3) The Musical Politics of Identity crowd – people who need to label themselves through allegiance to some regimented musical identity in order to feel secure (Metalheads, PowDer PLopsters, Shoegum Br[sh]it PLopsters). Such people are typically disinterested in music for music’s sake, for they’re primarily obsessed with idiomatic citations – a reductionist process which swiftly eroded the artistry of rock following the close of the Maximal Trilustrum.

4) The “Anti-Hegemony” crowd – another post-structuralist conceit: allege the suffering of some supposedly ‘oppressed’ group of people, and adopt that ‘suffering’ as an ideology of principle; the victimology complex which perpetuates the neo-Marxist paradigm itself, of which anti-maximal Christgauians are but one bastard byproduct. Jazz rock/fusion has been a target of misplaced zeal from this indoctrinated crowd, because its idiomatic breadth and cross-cultural resonance supersedes the anti-maximalist wish to pin jazz down to a subterranean, martyrized existence; as if stalwarts from the jazz age never sought to harness their broadest potential appeal in the first place.

Some things won’t be coming back

September 25, 2010

Faint cries for a relapse into The Worst Deca[y]de In Human History in a “recreations” thread elsewhere* prompted the following commentary from yours truly:

Methinks that any ’90s revival will come and go with all the retrogressive hoopla that’s likely to swarm the 20th anniversary of Nerdvana’s relic Nevermind frisbee next year. Most people who avoided it all the first time around won’t want to relive it, and the generation for whom that hollowed era serves as wee romanticism – those alive yet too young to have participated at the time – will comprise a small flame due to the low birthrates of the 1987-1992 era. The whole ’90s aesthetic quagmire really overstayed itself into the noughties anyway, and the public has quite obviously had enough. Just look at the recent mass turn towards wedge silhouetted fashions, all in spite of the hack Yahoo punditry’s cries to keep flogging the grunge-addled boho afflictions of yore.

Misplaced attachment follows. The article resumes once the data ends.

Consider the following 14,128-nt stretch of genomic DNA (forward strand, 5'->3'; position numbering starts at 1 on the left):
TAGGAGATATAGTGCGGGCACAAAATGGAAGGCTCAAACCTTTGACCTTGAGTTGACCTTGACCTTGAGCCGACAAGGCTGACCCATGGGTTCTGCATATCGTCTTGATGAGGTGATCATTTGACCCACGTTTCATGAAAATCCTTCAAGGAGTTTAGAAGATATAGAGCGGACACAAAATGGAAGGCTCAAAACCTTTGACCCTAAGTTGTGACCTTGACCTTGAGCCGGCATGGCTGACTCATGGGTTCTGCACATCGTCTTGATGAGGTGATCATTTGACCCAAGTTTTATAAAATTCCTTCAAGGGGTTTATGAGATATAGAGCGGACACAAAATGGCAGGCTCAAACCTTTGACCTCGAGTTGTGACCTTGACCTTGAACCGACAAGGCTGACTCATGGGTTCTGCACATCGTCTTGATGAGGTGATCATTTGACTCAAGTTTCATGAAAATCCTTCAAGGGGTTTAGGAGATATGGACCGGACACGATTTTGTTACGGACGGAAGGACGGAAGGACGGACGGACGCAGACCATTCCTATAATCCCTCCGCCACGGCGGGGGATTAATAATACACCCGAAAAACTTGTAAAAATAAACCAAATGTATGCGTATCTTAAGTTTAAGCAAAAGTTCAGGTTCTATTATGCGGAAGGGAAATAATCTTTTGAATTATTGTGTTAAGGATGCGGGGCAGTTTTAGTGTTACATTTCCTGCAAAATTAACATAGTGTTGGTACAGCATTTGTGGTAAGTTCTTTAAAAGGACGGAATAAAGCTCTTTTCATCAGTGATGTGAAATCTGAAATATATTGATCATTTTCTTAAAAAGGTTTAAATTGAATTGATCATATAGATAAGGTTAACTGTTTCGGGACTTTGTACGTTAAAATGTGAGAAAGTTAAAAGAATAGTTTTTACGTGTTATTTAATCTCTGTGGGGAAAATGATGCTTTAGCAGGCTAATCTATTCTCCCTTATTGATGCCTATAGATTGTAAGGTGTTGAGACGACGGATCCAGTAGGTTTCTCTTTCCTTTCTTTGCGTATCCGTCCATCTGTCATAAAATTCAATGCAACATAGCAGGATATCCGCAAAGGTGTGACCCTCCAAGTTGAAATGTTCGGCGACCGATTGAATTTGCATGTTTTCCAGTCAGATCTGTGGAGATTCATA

As to the above comment* about the ’80s being the ‘in’ decade of late, it should be noted that this new-found reverence for The Style Decade has finally arisen nearly a decade after the cultural punditry had anticipated so. I remember thinking back in 2003 that 1980s sensibilities wouldn’t be renewed until people stopped labeling them with the revisionary brushstroke of “the 80s”. Considering how few people have noticed the debt that Rihanna’s influential strides of late owe to the New Romantic era, my predictions were on the money.

Furthermore, given how aesthetic cycles have slowed since rock music reached its evolutionary impasse following Live Aid, the old adage that “fashion moves in twenty year cycles” has become antiquated. These days, fashion moves in thirty to thirty-five year cycles. Not every period becomes classic, however. For all the reasons outlined above and many, many more, the ’90s/early noughties are most likely to go down the same way as the early 1950s: that uneventful pre-rock crooner era which, for decades since, has been but a blank spot on the cultural time-line.